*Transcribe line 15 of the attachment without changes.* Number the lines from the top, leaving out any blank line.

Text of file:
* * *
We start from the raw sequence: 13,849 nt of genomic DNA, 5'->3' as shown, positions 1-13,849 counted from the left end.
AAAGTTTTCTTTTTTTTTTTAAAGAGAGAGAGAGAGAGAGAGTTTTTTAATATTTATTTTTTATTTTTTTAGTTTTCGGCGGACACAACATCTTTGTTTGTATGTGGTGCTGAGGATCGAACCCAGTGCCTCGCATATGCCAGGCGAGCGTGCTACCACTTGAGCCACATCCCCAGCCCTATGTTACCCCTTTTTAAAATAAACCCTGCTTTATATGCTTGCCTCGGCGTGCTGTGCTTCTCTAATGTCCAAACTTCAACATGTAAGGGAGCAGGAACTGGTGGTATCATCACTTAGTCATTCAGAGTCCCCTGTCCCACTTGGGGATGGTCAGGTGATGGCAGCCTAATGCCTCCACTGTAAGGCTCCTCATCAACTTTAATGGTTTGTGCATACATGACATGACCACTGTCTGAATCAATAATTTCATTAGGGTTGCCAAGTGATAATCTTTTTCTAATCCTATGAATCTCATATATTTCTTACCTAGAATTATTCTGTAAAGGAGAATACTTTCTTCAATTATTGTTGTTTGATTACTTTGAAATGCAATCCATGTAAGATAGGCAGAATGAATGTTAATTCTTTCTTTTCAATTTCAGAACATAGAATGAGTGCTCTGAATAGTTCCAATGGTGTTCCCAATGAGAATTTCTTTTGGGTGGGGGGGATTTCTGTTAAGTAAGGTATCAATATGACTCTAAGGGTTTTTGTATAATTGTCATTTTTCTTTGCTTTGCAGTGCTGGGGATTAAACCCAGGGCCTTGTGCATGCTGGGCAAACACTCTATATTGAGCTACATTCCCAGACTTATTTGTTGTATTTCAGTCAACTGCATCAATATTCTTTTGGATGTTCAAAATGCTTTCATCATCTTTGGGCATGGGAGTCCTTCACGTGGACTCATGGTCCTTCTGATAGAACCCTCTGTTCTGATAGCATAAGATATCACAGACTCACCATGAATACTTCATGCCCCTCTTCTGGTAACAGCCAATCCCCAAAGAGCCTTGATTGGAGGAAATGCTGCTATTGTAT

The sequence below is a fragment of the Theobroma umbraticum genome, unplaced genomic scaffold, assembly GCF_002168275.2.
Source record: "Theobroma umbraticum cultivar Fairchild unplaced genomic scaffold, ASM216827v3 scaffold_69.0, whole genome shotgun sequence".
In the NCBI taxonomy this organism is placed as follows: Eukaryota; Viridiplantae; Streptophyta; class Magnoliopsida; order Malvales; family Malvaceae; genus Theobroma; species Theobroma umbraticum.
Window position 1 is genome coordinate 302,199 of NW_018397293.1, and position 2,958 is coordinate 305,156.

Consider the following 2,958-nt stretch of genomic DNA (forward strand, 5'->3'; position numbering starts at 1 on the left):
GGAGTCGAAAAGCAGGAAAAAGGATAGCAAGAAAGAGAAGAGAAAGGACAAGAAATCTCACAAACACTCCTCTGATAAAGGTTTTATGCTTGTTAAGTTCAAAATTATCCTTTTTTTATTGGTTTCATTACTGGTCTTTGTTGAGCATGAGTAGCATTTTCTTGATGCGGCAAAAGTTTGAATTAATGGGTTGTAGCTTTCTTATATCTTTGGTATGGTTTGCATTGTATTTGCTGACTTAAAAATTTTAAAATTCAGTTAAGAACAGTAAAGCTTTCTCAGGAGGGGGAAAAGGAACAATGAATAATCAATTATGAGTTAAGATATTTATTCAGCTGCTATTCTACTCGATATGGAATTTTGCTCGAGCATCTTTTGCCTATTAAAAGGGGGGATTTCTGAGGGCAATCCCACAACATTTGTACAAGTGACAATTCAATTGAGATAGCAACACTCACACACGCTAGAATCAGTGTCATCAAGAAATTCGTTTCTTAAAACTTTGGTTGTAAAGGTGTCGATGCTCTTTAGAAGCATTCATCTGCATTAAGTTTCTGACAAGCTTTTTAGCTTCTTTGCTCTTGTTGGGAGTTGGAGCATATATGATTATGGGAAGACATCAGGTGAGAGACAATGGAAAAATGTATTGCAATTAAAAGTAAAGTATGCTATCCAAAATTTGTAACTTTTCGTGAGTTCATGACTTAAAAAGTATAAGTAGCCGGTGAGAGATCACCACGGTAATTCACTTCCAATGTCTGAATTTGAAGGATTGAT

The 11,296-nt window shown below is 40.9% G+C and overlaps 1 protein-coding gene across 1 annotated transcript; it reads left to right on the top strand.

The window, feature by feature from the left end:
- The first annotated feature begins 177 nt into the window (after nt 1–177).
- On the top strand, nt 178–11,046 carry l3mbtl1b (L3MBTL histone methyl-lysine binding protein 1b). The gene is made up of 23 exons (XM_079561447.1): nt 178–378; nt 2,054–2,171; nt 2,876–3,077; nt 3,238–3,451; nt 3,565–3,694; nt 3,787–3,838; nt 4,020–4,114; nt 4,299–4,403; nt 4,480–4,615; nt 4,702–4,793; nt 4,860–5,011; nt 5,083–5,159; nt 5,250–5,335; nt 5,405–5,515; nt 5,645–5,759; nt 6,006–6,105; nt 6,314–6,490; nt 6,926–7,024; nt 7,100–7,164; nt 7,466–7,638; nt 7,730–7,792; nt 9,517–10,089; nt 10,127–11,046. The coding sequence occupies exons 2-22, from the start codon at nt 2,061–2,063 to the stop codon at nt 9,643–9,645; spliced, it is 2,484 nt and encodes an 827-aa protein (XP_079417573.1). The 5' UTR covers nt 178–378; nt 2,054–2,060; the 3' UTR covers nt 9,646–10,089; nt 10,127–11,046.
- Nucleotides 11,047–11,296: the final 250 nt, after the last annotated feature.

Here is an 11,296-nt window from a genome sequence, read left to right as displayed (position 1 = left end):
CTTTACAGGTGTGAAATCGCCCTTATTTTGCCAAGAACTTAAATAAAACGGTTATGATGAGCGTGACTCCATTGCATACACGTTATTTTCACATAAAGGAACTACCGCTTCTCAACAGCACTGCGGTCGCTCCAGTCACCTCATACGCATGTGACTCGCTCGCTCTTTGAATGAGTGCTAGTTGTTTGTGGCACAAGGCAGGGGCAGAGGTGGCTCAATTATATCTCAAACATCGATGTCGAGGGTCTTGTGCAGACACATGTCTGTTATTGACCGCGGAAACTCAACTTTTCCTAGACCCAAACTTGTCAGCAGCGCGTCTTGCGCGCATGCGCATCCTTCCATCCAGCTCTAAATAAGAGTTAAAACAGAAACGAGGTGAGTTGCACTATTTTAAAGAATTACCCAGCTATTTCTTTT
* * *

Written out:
CTTTACAGGTGTGAAATCGCCCTTATTTTGCCAAGAACTTAAATAAAACGGTTATGATGAGCGTGACTCCATTGCATACACGTTATTTTCACATAAAGGAACTACCGCTTCTCAACAGCACTGCGGTCGCTCCAGTCACCTCATACGCATGTGACTCGCTCGCTCTTTGAATGAGTGCTAGTTGTTTGTGGCACAAGGCAGGGGCAGAGGTGGCTCAATTATATCTCAAACATCGATGTCGAGGGTCTTGTGCAGACACATGTCTGTTATTGACCGCGGAAACTCAACTTTTCCTAGACCCAAACTTGTCAGCAGCGCGTCTTGCGCGCATGCGCATCCTTCCATCCAGCTCTAAATAAGAGTTAAAACAGAAACGAGGTGAGTTGCACTATTTTAAAGAATTACCCAGCTATTTCTTTT